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An actor's toolbox: 5 tips on becoming a better actor

Tuesday on TODAY, Lisa Hildebrand of the Lee Strasberg Theatre and Film Institute offered some acting tips.
/ Source: TODAY

Savannah Guthrie, Willie Geist and Natalie Morales all took a turn acting on Tuesday, and now it's your turn!

Aaron Schroeder, Creative Consultant for the Lee Strasberg Theatre & Film Institute and Geoffrey Horne, Senior Method Acting Faculty, offered some acting tips for those looking to brush up their skills. Below, she outlines the top five most important elements of great acting technique, and explains how you can stay in touch with your inner actor by practicing with some "homework."

Acting is relaxed

Relaxation is a foundational tenant in all great acting and a relaxed mind and body should be the starting point of all acting work. It is important to have control over all of your muscles and eliminate the types of physical and emotional habits you have been conditioned into, in order to allow for full emotional and physical expression. Remember, the character may be tense, but the actor stays relaxed.

Acting is all you

Just like a painter's toolbox contains brushes and paint, an actor’s toolbox contains his emotional and physical life. Fill that toolbox with experience. Watch movies, visit museums, listen to music, indulge in great art, read books, immerse yourselves in other cultures and observe the world around you. Log how these things make you feel and what they inspire within you. Become attuned to the emotional complexities of your own life. Awaken all five of your senses and notice how they individually incite different emotions or activate different memories. These things are to be the palette from which you draw and "paint" your work. Your unique life is your greatest asset as an actor.

Acting is responding

From a craft point of view, acting is responding to imaginary stimuli with the same truth and behavior one would in real life — as though you were, in fact, the character. In life, our behavior comes in response to external stimulation, and the craft of acting is the ability to recreate these stimuli imaginatively with the same potency we experience them in life, in order to stimulate that same behavior (physical or emotional) called for by the circumstances of the script.

Acting is personal

When preparing for a role, the first question to ask is, "How am I both like and unlike the character?" Make a list. The ways you are like the character you should trust will be present when performing a role. The ways you are different is your homework. Those differences may require physical work, or they may require you to search inside yourself to find moments in your life when you behaved like the character.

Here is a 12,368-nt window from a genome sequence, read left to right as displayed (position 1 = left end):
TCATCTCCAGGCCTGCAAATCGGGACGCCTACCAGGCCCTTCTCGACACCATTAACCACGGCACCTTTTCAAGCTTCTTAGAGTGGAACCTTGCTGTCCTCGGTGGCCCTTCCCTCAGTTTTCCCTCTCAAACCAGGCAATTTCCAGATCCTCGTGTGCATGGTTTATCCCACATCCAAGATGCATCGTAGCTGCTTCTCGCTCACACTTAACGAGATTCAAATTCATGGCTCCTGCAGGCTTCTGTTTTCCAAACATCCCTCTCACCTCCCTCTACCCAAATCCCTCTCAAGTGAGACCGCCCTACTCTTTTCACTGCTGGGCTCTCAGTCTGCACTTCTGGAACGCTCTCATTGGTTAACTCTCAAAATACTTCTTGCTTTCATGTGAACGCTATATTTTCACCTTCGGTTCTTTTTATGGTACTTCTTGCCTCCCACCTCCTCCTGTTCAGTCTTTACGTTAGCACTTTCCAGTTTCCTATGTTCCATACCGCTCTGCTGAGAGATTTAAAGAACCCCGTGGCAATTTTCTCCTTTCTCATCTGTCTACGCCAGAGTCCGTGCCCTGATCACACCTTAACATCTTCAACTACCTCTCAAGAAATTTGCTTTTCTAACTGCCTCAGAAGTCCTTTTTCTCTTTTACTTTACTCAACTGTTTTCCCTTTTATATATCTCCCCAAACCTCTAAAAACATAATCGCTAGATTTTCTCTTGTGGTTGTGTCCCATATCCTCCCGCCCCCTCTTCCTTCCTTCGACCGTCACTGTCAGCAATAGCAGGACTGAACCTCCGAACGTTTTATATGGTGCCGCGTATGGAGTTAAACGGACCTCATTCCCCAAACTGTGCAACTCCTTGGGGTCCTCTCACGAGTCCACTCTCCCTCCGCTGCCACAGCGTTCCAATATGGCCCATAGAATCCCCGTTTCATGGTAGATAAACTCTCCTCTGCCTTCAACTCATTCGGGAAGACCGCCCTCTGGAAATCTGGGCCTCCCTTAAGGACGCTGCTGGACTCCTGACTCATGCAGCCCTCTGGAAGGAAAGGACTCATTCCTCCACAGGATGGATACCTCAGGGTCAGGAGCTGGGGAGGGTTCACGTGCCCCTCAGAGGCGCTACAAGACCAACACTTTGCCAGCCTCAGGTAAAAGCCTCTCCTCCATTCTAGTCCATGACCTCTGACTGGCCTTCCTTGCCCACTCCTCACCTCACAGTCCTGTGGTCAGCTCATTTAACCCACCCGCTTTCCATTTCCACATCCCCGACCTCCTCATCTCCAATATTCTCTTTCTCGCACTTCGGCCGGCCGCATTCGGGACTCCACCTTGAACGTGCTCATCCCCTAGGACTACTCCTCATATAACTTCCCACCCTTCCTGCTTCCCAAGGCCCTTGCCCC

Acting is needy

All people, particularly those around which we write plays or make movies, want something. That's the psychological fuel that propels the story forward. Identify that "need" or "want" and make it personal.


The revolution of The Method was that it articulated a conscious process to reach the unconscious and ignite the actor's inspiration. Training is therefore about unlocking in a conscious way that inspiration, awakening the actor's impulses to respond, and, consequently, the actor's creativity. Here is a small sense exercise to begin exploring that process:

Close your eyes and walk into your childhood home. Remember in your mind’s eye all the things you can see, smell, hear, taste and touch. Explore that space in your imagination...the smells of your mother's cooking, the feel of the carpet on your feet, the color of the walls, the hardness of the couch, the sound of your father's voice, etc. Allow yourself to explore all the aspects of that home. Pick up objects and explore them with your senses. Take some time going into the various rooms and exploring what you remember. Be patient. It's not about creating a floor plan of the house, but about experiencing once again being in that house in your imagination. Allow yourself to be surprised.

When you're done, take note of the things you remembered that you forgot. Take note of what surprised you or perhaps what triggered some type of emotional response — happy, sad or otherwise.